VR Sickness: HOW to measure & prevent it

Virtual Reality | April 11, 2015

As explained in part I VR Sickness: WHAT & WHY, Virtual Reality (VR) Sickness, as proposed by Jason Jerald in The VR Book, is an all encompassing term for motion, cyber- and simulation sicknesses caused during playing around in VR. Now, in part II let’s consider how to prevent it, using tricks based on previously presented theory.
… This is part II of VR Sickness topic. I recommend reading part I: VR Sickness: WHAT & WHY first to catch up on definitions and theories, since they are used as basis for this article…

Using virtual nose as rest frame, source: trustedreviews.com

Doctor, how bad is it?…- how to measure?

VR Sickness is an elusive phenomenon. It is not easy to measure it and even more difficult to predict it. There are 3 key challenges if you want to measure it in your experience:

  • there is a huge variance between individuals, which means it’s hard to notice any pattern,
  • same user may react differently every time he uses VR, for example because he/she adopts to using VR,
  • and if you want to make any valid conclusions out of your measurements, you need a considerable amount of people you tested it on, so that you account for high variance between users and habituation of single users.

Now, there are 2 very well standardized methods to measure severity of VR Sickness. First, lets talk about one of the more convincing questionnaires I have ever seenÌ¢‰âʗ̢‰âÊand believe me, I had seen my share…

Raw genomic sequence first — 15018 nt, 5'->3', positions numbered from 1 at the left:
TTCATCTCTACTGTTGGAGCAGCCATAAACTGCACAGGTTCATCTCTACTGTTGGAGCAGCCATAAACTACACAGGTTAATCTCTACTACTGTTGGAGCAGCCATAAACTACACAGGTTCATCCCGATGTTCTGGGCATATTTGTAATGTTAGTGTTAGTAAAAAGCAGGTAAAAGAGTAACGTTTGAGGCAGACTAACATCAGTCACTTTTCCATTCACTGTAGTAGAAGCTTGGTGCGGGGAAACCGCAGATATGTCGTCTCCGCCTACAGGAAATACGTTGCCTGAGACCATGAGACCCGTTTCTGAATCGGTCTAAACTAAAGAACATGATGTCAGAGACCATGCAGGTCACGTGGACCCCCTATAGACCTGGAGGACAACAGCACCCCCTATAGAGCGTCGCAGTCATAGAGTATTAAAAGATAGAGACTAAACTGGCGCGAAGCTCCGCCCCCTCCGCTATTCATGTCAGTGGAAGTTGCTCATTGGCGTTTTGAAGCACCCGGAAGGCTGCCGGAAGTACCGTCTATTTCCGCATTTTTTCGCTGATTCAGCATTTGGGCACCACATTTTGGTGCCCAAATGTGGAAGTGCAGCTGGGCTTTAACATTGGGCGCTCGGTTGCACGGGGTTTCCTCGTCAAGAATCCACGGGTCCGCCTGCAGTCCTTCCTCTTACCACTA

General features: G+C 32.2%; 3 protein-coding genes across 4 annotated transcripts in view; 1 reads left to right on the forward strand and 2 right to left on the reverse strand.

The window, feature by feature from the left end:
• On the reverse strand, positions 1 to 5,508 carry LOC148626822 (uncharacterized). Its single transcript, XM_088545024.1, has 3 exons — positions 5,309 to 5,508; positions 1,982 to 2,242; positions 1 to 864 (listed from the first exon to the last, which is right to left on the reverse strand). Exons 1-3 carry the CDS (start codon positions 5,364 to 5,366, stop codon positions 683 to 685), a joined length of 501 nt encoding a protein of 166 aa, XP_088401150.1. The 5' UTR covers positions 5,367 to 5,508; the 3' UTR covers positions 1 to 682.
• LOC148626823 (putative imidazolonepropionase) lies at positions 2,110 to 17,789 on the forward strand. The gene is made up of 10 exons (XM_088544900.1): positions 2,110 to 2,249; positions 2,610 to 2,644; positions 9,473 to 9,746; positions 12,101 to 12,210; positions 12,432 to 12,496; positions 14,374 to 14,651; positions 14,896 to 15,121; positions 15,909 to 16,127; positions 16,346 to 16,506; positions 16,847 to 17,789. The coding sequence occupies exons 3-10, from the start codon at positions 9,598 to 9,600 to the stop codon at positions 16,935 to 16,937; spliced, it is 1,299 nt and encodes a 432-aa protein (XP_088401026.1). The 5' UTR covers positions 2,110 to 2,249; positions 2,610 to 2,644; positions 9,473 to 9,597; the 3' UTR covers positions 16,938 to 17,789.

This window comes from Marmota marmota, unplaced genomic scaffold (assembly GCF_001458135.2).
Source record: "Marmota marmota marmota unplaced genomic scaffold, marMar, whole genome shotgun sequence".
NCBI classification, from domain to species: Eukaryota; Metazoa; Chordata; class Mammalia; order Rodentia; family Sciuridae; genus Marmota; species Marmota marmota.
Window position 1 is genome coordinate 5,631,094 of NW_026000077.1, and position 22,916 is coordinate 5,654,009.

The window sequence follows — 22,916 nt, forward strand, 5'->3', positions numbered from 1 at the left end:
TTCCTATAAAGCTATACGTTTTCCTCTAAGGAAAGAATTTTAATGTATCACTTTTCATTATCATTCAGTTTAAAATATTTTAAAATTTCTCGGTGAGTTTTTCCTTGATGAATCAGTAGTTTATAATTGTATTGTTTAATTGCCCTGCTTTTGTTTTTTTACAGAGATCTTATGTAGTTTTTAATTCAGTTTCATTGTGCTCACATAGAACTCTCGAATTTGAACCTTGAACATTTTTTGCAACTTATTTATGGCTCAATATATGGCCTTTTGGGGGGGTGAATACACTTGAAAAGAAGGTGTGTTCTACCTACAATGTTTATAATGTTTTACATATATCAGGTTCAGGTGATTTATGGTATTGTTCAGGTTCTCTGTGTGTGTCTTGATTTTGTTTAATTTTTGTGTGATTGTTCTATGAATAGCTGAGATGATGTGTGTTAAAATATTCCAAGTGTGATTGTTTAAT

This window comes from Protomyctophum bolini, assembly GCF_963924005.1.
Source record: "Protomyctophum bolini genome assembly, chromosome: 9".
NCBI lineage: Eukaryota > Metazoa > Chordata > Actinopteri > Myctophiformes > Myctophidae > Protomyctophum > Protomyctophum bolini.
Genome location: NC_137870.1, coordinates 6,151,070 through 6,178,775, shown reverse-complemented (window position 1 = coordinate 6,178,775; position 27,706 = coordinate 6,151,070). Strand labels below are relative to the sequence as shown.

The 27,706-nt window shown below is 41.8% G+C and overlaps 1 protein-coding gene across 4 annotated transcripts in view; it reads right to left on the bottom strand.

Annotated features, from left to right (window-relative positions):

“I” feel sick!Ì¢‰âʗ̢‰âÊsubjective measurements

The Kennedy Simulator Sickness Questionnaire (SSQ), published in 1993, was tested on more than 1000 users in 10 different flight simulators! For scientific standards this is… a Utopian Dream. Anyhow, as a result of study using this questionnaire, 16 symptoms were identified. They clustered into 3 categories:

  • oculomotor,
  • disorientation,
  • nausea.

In the end, by using SSQ we can know exact total severity of VR sickness and the level of other 3 clusters of symptoms. Easy, right? Don’t forget to give this questionnaire to your users only AFTER the experience, since reading about symptoms my actually induce them! (Kennedy et. al, 1993).

“You” look sickÌ¢‰âʗ̢‰âÊbehavioral measurements

An easier and less cumbersome measurement of motion sickness is a behavioral test called Sharpened Romberg Stance. Have you even been stopped by police while driving a car, and asked to walk a straight line, so that Man in Blue can check if you are sober or not? Well, this test is pretty much that. The task is to put one foot in front of the other with heel touching toe, weight evenly distributed between the legs, arms folded across the chest, chin up. The number of times a user breaks the stance is the postural instability measure. In other wordsÌ¢‰âʗ̢‰âÊthe harder it is to keep balance, the worse VR sickness effects are.

<——- Sharpened Romberg Stance, source: Ossama M. (2013)

I don’t want to get sick!Ì¢‰âʗ̢‰âÊhow to prevent

First, some facts (provided by my beloved VR encyclopediaÌ¢‰âʗ̢‰âÊThe VR Book):